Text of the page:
Indexed on: 13 May '16Published on: 24 Aug '15Published in: Societies (Basel, Switzerland)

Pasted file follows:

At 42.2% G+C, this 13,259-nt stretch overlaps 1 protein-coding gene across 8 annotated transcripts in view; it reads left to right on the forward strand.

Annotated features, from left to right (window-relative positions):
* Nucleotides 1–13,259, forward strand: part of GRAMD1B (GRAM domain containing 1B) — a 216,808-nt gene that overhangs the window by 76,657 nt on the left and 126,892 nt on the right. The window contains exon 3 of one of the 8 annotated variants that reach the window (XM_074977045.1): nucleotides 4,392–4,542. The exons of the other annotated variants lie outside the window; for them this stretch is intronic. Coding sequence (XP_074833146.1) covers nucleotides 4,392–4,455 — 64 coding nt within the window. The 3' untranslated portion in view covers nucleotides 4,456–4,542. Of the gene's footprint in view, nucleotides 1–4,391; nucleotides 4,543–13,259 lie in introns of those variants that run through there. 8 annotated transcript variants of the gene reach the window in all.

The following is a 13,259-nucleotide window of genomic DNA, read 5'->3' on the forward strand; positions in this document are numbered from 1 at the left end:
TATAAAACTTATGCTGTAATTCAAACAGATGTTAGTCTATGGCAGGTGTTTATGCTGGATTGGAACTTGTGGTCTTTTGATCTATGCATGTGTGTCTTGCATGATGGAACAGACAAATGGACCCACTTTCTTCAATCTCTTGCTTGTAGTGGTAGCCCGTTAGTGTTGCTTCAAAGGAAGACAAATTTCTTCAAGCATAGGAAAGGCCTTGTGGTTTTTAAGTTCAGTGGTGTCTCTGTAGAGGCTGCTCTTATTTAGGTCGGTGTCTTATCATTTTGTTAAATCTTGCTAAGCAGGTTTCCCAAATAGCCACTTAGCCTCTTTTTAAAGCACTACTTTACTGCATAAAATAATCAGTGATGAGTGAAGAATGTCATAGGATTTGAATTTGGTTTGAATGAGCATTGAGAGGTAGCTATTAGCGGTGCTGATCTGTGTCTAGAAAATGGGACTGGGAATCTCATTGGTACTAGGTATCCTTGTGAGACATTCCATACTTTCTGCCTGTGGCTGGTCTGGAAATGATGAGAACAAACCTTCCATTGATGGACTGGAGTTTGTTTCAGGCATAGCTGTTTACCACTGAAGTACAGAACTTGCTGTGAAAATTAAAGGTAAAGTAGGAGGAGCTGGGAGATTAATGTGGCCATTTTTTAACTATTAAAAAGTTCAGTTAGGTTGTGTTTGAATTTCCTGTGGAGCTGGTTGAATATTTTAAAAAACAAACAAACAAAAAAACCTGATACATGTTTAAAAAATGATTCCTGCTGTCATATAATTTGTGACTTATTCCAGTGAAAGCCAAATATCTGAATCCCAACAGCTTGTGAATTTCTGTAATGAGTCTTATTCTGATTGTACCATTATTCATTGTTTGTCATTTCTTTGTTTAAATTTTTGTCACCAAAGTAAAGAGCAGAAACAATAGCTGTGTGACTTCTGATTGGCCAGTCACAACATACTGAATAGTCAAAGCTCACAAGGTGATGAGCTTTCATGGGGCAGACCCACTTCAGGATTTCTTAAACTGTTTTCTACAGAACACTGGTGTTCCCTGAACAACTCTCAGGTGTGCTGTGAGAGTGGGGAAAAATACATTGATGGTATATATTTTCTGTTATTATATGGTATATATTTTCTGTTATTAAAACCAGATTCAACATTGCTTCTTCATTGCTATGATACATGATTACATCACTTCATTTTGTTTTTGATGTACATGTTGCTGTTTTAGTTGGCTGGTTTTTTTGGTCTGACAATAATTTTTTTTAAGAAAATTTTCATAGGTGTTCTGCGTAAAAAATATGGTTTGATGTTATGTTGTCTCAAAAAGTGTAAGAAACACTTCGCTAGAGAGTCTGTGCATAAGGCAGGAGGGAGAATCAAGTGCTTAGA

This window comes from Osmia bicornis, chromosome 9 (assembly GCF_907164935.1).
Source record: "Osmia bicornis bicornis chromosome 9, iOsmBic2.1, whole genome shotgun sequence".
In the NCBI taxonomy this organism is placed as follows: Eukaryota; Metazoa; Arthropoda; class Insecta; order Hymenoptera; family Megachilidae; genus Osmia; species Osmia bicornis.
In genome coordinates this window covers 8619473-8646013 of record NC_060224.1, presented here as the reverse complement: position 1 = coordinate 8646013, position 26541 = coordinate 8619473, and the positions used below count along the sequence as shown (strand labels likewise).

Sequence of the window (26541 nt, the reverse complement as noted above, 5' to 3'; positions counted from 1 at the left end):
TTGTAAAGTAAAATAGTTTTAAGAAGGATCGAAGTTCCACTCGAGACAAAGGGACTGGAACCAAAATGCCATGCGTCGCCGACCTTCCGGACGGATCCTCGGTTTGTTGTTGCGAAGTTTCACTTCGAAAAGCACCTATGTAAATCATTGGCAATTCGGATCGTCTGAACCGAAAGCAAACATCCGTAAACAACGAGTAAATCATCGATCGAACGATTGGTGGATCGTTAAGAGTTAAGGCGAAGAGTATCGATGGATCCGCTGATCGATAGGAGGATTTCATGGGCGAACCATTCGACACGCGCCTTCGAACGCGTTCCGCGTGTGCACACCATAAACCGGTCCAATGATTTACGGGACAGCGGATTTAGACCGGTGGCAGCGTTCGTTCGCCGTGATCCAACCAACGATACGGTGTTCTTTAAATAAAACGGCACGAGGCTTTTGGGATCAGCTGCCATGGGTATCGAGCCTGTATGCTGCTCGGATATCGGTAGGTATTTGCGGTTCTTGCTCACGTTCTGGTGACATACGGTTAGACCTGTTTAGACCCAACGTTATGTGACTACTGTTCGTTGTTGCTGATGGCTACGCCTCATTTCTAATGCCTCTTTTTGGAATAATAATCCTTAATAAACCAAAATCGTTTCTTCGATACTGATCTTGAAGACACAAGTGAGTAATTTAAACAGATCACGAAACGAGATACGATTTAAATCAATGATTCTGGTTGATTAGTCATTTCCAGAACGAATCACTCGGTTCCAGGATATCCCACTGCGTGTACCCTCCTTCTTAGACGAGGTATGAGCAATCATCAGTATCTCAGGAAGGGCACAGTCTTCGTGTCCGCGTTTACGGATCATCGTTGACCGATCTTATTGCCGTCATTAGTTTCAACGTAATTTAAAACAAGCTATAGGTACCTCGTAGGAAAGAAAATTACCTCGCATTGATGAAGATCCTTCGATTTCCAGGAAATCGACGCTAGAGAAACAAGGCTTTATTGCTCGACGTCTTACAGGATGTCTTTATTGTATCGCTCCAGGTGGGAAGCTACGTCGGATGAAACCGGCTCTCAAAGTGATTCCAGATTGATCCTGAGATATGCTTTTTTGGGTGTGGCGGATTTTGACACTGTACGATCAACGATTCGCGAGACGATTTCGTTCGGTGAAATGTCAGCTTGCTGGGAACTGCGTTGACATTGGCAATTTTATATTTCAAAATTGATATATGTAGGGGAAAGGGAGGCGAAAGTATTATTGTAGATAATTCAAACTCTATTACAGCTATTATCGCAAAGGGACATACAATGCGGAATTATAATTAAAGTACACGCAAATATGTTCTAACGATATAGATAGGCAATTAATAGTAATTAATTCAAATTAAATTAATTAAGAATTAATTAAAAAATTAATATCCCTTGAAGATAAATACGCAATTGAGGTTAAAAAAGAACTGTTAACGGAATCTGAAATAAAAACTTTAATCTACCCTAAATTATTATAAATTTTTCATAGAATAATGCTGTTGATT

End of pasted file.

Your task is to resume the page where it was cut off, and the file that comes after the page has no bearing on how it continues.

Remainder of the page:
In growing numbers criminologists are discovering the value of imaginative and creative approaches for enquiry. There is now a critical mass of criminological work that engages substantively and theoretically with cultural artefacts such as film, fiction, music, dance, art, photography and cultural institutions. In doing so these works highlight criminology’s persistent epistemological and methodological weaknesses. The broad and fragmented “imaginative criminology” movement offers a challenge to an orthodox criminology that is guided by the coercive and constraining bureaucratic categories of criminal justice administration and the criminal law. Imaginative criminology displaces these as the governing categories of criminological thought and practice. Drawing on the work of Pierre Bourdieu, Louis Althusser, and C. Wright Mills this paper considers the movement’s epistemological significance and the challenge posed to criminological orthodoxy.